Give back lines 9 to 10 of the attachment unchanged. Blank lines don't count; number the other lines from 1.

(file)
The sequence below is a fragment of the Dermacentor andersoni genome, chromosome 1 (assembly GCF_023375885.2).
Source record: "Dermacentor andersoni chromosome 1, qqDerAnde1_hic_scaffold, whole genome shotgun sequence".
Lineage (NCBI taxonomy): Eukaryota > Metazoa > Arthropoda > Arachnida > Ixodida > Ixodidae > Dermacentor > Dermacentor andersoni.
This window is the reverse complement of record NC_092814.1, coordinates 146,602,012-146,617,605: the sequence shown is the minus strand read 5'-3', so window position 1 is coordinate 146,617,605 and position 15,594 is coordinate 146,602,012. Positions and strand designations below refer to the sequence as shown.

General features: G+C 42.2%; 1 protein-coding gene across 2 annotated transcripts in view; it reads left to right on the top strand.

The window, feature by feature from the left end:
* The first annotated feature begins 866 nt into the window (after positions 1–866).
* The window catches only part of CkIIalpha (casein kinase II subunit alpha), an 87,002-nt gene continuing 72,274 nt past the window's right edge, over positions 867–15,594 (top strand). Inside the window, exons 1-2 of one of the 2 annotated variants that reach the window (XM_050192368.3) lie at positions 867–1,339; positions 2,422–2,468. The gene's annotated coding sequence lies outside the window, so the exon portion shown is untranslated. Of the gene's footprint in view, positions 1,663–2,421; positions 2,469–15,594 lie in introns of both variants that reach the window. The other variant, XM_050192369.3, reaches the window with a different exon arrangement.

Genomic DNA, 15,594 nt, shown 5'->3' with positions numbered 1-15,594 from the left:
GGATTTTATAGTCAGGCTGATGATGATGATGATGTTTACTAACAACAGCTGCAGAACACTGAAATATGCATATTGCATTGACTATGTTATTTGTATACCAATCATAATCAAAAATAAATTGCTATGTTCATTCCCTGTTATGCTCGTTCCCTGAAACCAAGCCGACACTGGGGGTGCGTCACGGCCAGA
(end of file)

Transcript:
Genomic DNA, 15,594 nt, shown 5'->3' with positions numbered 1-15,594 from the left:
GGATTTTATAGTCAGGCTGATGATGATGATGATGTTTACTAACAACAGCTGCAGAACACTGAAATATGCATATTGCATTGACTATGTTATTTGTATACCAATCATAATCAAAAATAAATTGCTATGTTCATTCCCTGTTATGCTCGTTCCCTGAAACCAAGCCGACACTGGGGGTGCGTCACGGCCAGA